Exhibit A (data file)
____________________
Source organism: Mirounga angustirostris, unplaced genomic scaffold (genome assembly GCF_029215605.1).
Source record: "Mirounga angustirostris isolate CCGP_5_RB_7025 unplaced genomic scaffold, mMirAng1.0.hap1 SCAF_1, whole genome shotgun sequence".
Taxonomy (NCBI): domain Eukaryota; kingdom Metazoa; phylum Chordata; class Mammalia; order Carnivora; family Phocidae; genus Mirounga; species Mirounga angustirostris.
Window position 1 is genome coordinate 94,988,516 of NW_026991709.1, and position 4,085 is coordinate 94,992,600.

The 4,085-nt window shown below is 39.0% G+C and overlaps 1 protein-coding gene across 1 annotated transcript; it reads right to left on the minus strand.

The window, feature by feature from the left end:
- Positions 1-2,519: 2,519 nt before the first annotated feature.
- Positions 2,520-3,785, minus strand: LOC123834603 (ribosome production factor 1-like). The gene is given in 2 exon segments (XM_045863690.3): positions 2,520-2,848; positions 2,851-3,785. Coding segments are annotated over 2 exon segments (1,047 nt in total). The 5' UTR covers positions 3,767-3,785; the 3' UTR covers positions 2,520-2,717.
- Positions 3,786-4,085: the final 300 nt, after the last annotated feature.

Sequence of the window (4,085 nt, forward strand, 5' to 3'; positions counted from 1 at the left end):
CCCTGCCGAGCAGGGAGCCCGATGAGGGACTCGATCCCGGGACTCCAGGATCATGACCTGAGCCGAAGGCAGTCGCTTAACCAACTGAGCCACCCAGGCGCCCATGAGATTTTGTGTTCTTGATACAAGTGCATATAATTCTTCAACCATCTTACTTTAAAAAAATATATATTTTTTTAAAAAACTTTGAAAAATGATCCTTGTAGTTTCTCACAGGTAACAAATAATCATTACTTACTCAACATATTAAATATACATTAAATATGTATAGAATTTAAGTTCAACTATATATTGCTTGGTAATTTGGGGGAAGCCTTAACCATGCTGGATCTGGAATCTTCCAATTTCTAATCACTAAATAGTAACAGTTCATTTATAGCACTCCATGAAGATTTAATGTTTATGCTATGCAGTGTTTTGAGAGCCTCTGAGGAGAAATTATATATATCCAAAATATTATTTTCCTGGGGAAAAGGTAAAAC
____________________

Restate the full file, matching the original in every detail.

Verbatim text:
Source organism: Mirounga angustirostris, unplaced genomic scaffold (genome assembly GCF_029215605.1).
Source record: "Mirounga angustirostris isolate CCGP_5_RB_7025 unplaced genomic scaffold, mMirAng1.0.hap1 SCAF_1, whole genome shotgun sequence".
Taxonomy (NCBI): domain Eukaryota; kingdom Metazoa; phylum Chordata; class Mammalia; order Carnivora; family Phocidae; genus Mirounga; species Mirounga angustirostris.
Window position 1 is genome coordinate 94,988,516 of NW_026991709.1, and position 4,085 is coordinate 94,992,600.

The 4,085-nt window shown below is 39.0% G+C and overlaps 1 protein-coding gene across 1 annotated transcript; it reads right to left on the minus strand.

The window, feature by feature from the left end:
- Positions 1-2,519: 2,519 nt before the first annotated feature.
- Positions 2,520-3,785, minus strand: LOC123834603 (ribosome production factor 1-like). The gene is given in 2 exon segments (XM_045863690.3): positions 2,520-2,848; positions 2,851-3,785. Coding segments are annotated over 2 exon segments (1,047 nt in total). The 5' UTR covers positions 3,767-3,785; the 3' UTR covers positions 2,520-2,717.
- Positions 3,786-4,085: the final 300 nt, after the last annotated feature.

Sequence of the window (4,085 nt, forward strand, 5' to 3'; positions counted from 1 at the left end):
CCCTGCCGAGCAGGGAGCCCGATGAGGGACTCGATCCCGGGACTCCAGGATCATGACCTGAGCCGAAGGCAGTCGCTTAACCAACTGAGCCACCCAGGCGCCCATGAGATTTTGTGTTCTTGATACAAGTGCATATAATTCTTCAACCATCTTACTTTAAAAAAATATATATTTTTTTAAAAAACTTTGAAAAATGATCCTTGTAGTTTCTCACAGGTAACAAATAATCATTACTTACTCAACATATTAAATATACATTAAATATGTATAGAATTTAAGTTCAACTATATATTGCTTGGTAATTTGGGGGAAGCCTTAACCATGCTGGATCTGGAATCTTCCAATTTCTAATCACTAAATAGTAACAGTTCATTTATAGCACTCCATGAAGATTTAATGTTTATGCTATGCAGTGTTTTGAGAGCCTCTGAGGAGAAATTATATATATCCAAAATATTATTTTCCTGGGGAAAAGGTAAAAC